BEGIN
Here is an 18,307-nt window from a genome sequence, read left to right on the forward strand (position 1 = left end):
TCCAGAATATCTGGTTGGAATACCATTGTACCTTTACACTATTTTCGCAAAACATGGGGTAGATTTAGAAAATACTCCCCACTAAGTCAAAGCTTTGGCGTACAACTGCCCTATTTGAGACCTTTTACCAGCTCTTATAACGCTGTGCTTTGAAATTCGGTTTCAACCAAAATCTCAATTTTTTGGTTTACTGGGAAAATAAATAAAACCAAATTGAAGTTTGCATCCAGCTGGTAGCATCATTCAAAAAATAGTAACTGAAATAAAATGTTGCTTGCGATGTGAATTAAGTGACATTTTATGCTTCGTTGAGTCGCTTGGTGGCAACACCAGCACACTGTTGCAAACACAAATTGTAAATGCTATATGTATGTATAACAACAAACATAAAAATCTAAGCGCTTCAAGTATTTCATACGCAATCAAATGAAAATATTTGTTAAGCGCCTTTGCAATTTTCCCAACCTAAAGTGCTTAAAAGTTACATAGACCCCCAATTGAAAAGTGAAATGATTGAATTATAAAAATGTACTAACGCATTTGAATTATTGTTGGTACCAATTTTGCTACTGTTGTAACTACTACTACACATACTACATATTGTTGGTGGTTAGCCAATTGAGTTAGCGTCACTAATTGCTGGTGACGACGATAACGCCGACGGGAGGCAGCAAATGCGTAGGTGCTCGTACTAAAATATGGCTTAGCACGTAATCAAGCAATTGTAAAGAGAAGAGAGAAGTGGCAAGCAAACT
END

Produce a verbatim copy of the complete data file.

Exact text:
Here is an 18,307-nt window from a genome sequence, read left to right on the forward strand (position 1 = left end):
TCCAGAATATCTGGTTGGAATACCATTGTACCTTTACACTATTTTCGCAAAACATGGGGTAGATTTAGAAAATACTCCCCACTAAGTCAAAGCTTTGGCGTACAACTGCCCTATTTGAGACCTTTTACCAGCTCTTATAACGCTGTGCTTTGAAATTCGGTTTCAACCAAAATCTCAATTTTTTGGTTTACTGGGAAAATAAATAAAACCAAATTGAAGTTTGCATCCAGCTGGTAGCATCATTCAAAAAATAGTAACTGAAATAAAATGTTGCTTGCGATGTGAATTAAGTGACATTTTATGCTTCGTTGAGTCGCTTGGTGGCAACACCAGCACACTGTTGCAAACACAAATTGTAAATGCTATATGTATGTATAACAACAAACATAAAAATCTAAGCGCTTCAAGTATTTCATACGCAATCAAATGAAAATATTTGTTAAGCGCCTTTGCAATTTTCCCAACCTAAAGTGCTTAAAAGTTACATAGACCCCCAATTGAAAAGTGAAATGATTGAATTATAAAAATGTACTAACGCATTTGAATTATTGTTGGTACCAATTTTGCTACTGTTGTAACTACTACTACACATACTACATATTGTTGGTGGTTAGCCAATTGAGTTAGCGTCACTAATTGCTGGTGACGACGATAACGCCGACGGGAGGCAGCAAATGCGTAGGTGCTCGTACTAAAATATGGCTTAGCACGTAATCAAGCAATTGTAAAGAGAAGAGAGAAGTGGCAAGCAAACT